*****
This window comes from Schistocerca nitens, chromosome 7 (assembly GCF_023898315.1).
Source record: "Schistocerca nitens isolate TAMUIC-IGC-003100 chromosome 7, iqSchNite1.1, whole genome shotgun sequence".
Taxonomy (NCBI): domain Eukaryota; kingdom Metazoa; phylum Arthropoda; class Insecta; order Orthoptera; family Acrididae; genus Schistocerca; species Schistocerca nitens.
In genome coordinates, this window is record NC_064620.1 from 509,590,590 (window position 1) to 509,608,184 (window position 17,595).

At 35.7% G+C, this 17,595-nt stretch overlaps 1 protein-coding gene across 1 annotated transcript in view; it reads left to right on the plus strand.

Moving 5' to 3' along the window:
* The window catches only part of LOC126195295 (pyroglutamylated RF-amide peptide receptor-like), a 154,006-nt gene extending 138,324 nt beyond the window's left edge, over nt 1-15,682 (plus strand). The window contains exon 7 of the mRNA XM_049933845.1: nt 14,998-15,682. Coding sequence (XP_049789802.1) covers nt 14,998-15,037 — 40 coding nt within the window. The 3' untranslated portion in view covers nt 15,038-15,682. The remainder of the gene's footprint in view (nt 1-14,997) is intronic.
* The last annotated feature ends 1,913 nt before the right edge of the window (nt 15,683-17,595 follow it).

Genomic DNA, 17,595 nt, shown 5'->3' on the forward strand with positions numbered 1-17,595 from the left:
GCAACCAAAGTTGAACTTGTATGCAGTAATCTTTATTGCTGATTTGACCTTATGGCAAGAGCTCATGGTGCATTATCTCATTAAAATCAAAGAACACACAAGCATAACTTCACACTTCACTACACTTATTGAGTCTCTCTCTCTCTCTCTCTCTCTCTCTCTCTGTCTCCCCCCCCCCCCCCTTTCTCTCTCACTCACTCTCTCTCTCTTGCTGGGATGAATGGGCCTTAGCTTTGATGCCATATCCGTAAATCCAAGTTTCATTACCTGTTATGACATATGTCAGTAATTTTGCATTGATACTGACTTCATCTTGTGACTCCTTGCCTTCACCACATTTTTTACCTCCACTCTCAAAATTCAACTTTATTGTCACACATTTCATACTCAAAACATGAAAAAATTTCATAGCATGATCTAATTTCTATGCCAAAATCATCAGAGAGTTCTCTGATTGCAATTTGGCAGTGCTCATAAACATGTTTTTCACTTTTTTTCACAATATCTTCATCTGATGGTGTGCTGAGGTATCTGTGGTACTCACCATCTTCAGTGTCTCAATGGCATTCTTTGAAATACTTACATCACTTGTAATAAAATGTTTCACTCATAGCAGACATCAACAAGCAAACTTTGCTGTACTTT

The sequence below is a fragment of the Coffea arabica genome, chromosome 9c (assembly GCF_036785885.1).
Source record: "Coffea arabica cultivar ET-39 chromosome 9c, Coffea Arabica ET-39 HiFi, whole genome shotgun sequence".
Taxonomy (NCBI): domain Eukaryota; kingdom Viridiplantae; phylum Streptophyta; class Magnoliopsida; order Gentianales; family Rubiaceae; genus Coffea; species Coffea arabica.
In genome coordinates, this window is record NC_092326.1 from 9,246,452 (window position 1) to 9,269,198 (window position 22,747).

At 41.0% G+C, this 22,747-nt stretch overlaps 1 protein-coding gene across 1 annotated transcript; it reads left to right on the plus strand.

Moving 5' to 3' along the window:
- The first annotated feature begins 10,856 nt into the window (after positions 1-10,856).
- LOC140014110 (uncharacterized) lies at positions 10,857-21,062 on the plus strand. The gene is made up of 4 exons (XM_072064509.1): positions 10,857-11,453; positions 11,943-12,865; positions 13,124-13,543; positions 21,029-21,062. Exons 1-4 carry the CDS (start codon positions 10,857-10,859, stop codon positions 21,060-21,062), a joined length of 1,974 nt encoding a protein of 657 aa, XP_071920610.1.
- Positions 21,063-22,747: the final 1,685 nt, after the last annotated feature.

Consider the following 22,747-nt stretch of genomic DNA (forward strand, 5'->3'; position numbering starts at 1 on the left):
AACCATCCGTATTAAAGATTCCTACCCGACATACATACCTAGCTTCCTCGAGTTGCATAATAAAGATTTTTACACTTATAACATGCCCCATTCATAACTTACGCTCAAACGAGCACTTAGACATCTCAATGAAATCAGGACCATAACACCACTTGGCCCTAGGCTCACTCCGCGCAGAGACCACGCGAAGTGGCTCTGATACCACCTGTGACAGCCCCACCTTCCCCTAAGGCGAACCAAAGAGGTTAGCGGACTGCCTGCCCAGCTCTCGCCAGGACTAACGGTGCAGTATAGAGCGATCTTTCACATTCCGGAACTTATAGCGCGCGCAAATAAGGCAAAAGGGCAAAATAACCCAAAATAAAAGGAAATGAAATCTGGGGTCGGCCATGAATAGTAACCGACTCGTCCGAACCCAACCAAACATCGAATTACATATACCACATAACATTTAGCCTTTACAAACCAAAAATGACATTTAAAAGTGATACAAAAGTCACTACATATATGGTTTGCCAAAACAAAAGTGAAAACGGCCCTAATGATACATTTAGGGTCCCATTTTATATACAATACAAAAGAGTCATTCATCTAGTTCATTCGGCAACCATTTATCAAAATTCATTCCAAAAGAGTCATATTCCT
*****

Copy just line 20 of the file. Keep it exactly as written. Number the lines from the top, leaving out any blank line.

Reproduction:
Consider the following 22,747-nt stretch of genomic DNA (forward strand, 5'->3'; position numbering starts at 1 on the left):